•   •   •

That autumn, the Soka University Establishment Steering Committee was set up and concrete preparations got under way.

When the committee was formed, President Ikeda expressed his thoughts: “We will foster the leaders of Japan and the world who will be active 20, 50 years from now, the leaders who will bring world peace. At the same time, I want to offer an education that puts the educational theories of President Makiguchi into practice in society.”

It was a declaration that he would fulfill the vow he made to the first and second Soka Gakkai presidents, Mr. Makiguchi and Mr. Toda—a vow of mentor and disciple.

•   •   •

The first summer training course for the high school division and junior high school division was a deeply significant occasion where President Ikeda entrusted the youth with the Soka Gakkai’s development in the 21st century.

Several announcements that marked the true, full-fledged start of the high school division were made. First, the high school division, which organizationally had been part of the student division up until then, would be made into a separate division. It was also decided to appoint high school division leaders on a region, chapter, group and unit level throughout Japan. Further, a meeting for high school division representatives would be held at the beginning of the following year, 1966. In addition, it was announced that a boys and girls division would be established the following month (September 1965).

President Ikeda took the lead in all of these initiatives.

At last, the three-tiered structure of the future division was complete.

President Ikeda was earnestly committed to the success of the future division. A top leader at that time recalled: “President Ikeda said at a gathering of divisional leaders around that period: ‘I am determined to achieve kosen-rufu in Japan, and I am laying the foundations for that purpose now. From the time I started working alongside Mr. Toda, there has never been an easy or simple challenge. I never relied on abstract theorizing; I simply gave myself wholeheartedly to achieving the task at hand.’ The intensity of his dedication was palpable.”

President Ikeda also wrote an important piece of guidance for the high school division members, which was published under the title, “Young Phoenixes, Soar into the Future!” in his editorial for the November 1965 issue of the Daibyakurenge, the Soka Gakkai study journal. The full text of this guidance, which was first published in the November 1965 issue of the Daibyakurenge, the Soka Gakkai’s study journal, will appear in the next installment of this series./ref] In it, he wrote: “The time when you have all grown splendidly and stand up together as one will signal the time of the realization of the great vow for kosen-rufu.”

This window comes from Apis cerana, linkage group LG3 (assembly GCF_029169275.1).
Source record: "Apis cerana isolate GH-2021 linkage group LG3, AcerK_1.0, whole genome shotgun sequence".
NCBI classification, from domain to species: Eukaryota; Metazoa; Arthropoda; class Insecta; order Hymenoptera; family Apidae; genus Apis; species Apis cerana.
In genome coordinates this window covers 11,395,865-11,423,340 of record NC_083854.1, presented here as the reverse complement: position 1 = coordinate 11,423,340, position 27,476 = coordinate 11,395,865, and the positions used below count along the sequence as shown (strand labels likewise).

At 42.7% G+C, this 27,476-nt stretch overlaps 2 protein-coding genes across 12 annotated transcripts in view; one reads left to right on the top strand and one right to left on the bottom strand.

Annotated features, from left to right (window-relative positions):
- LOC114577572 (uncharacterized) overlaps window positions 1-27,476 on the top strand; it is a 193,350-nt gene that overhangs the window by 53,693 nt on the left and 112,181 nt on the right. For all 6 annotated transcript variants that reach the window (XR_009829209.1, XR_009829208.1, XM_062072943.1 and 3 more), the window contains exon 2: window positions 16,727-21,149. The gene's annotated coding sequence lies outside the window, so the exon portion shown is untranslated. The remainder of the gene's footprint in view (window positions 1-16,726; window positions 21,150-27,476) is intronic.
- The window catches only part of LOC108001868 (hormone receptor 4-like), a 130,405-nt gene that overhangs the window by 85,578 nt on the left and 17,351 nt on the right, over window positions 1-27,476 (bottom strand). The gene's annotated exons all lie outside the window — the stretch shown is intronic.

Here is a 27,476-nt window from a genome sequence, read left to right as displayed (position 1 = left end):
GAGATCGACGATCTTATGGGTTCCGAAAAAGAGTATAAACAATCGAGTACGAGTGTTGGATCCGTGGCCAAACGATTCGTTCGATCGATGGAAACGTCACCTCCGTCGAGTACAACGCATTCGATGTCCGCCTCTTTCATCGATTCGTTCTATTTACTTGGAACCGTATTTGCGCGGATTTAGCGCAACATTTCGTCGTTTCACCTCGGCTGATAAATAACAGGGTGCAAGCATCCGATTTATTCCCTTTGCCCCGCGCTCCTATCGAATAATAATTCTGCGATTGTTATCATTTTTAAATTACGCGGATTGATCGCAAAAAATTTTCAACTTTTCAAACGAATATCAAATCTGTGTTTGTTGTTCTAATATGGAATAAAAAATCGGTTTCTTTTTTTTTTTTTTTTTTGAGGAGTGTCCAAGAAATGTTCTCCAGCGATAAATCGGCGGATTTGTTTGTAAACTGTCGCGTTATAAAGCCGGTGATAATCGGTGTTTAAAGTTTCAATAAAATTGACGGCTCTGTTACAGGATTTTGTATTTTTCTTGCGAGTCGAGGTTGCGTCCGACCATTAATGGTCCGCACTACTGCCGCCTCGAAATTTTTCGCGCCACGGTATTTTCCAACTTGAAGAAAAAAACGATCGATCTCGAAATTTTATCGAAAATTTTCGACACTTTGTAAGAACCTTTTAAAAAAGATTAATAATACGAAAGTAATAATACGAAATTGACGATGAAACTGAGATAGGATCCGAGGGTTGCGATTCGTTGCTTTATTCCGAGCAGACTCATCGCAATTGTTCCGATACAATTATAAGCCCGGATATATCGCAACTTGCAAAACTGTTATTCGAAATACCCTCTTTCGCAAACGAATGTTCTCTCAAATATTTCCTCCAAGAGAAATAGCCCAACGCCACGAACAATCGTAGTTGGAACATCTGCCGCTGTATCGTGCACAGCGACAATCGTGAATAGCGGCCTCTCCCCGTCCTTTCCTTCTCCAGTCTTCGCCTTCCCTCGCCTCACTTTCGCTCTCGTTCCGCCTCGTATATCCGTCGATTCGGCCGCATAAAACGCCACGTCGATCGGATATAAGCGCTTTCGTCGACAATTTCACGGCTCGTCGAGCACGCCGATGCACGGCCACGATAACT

The “Year of the High School Division” in 1966 saw the start of a series of lectures by President Ikeda on Nichiren Daishonin’s writings for the high school division members, and the establishment (in June) of a training group for the high school division members who attended that lecture series.

“The time when you … stand up together as one will signal the time of the realization of the great vow for kosen-rufu,” says President Ikeda. That time will truly mark the start of a new age.

Translated from the November 2010 issue of the Daibyakurenge, the Soka Gakkai’s monthly study journal.


  1. In July 2010, “Runner for Justice,” which was originally the Soka Gakkai high school division song, became the song of the Soka Gakkai future division as a whole. For this new development, SGI President Ikeda revised two lines of the song, namely: “A new century lies in the distance before me” was changed to “A new age lies in the distance before me” (verse 1); and “Burning with enthusiasm, you, too, are a runner of the Seven Bells” has been changed to “Burning with passion, you, too, are a runner carrying the banner of victory” (verse 3). ↩︎
  2. From President Ikeda’s message to a Soka Gakkai divisional representatives conference in Tokyo on August 24, 2010. Not translated into English. ↩︎
  3. “Oko kikigaki” (The Recorded Lectures); not included in WND, vols. 1 and 2. ↩︎
  4. President Ikeda’s message to the 42nd Soka Gakkai Headquarters Leaders Meeting and the 6th Nationwide Youth Division Leaders Meeting on September 4, 2010. (Oct. 2, 2010, World Tribune, p. 1.) ↩︎
  5. This designation was in addition to the Soka Gakkai theme for 1966, which was “Year of Dawn.” ↩︎